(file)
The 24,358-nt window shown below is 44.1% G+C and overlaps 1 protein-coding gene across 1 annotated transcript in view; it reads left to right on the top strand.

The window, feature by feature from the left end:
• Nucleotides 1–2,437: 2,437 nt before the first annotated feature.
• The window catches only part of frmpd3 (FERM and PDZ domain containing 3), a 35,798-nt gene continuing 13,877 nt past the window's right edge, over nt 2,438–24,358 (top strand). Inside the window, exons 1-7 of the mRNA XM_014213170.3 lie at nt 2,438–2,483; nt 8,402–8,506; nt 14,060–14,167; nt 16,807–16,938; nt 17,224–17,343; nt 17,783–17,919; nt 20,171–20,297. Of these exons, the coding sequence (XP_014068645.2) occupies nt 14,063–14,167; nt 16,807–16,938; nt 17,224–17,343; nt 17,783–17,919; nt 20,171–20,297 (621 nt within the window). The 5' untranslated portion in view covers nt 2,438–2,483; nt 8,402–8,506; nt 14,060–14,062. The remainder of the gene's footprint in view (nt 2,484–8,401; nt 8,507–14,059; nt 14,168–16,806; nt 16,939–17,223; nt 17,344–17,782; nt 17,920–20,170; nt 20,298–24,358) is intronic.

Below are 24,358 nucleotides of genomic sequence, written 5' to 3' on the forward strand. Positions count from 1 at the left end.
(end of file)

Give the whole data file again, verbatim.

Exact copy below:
The 24,358-nt window shown below is 44.1% G+C and overlaps 1 protein-coding gene across 1 annotated transcript in view; it reads left to right on the top strand.

The window, feature by feature from the left end:
• Nucleotides 1–2,437: 2,437 nt before the first annotated feature.
• The window catches only part of frmpd3 (FERM and PDZ domain containing 3), a 35,798-nt gene continuing 13,877 nt past the window's right edge, over nt 2,438–24,358 (top strand). Inside the window, exons 1-7 of the mRNA XM_014213170.3 lie at nt 2,438–2,483; nt 8,402–8,506; nt 14,060–14,167; nt 16,807–16,938; nt 17,224–17,343; nt 17,783–17,919; nt 20,171–20,297. Of these exons, the coding sequence (XP_014068645.2) occupies nt 14,063–14,167; nt 16,807–16,938; nt 17,224–17,343; nt 17,783–17,919; nt 20,171–20,297 (621 nt within the window). The 5' untranslated portion in view covers nt 2,438–2,483; nt 8,402–8,506; nt 14,060–14,062. The remainder of the gene's footprint in view (nt 2,484–8,401; nt 8,507–14,059; nt 14,168–16,806; nt 16,939–17,223; nt 17,344–17,782; nt 17,920–20,170; nt 20,298–24,358) is intronic.

Below are 24,358 nucleotides of genomic sequence, written 5' to 3' on the forward strand. Positions count from 1 at the left end.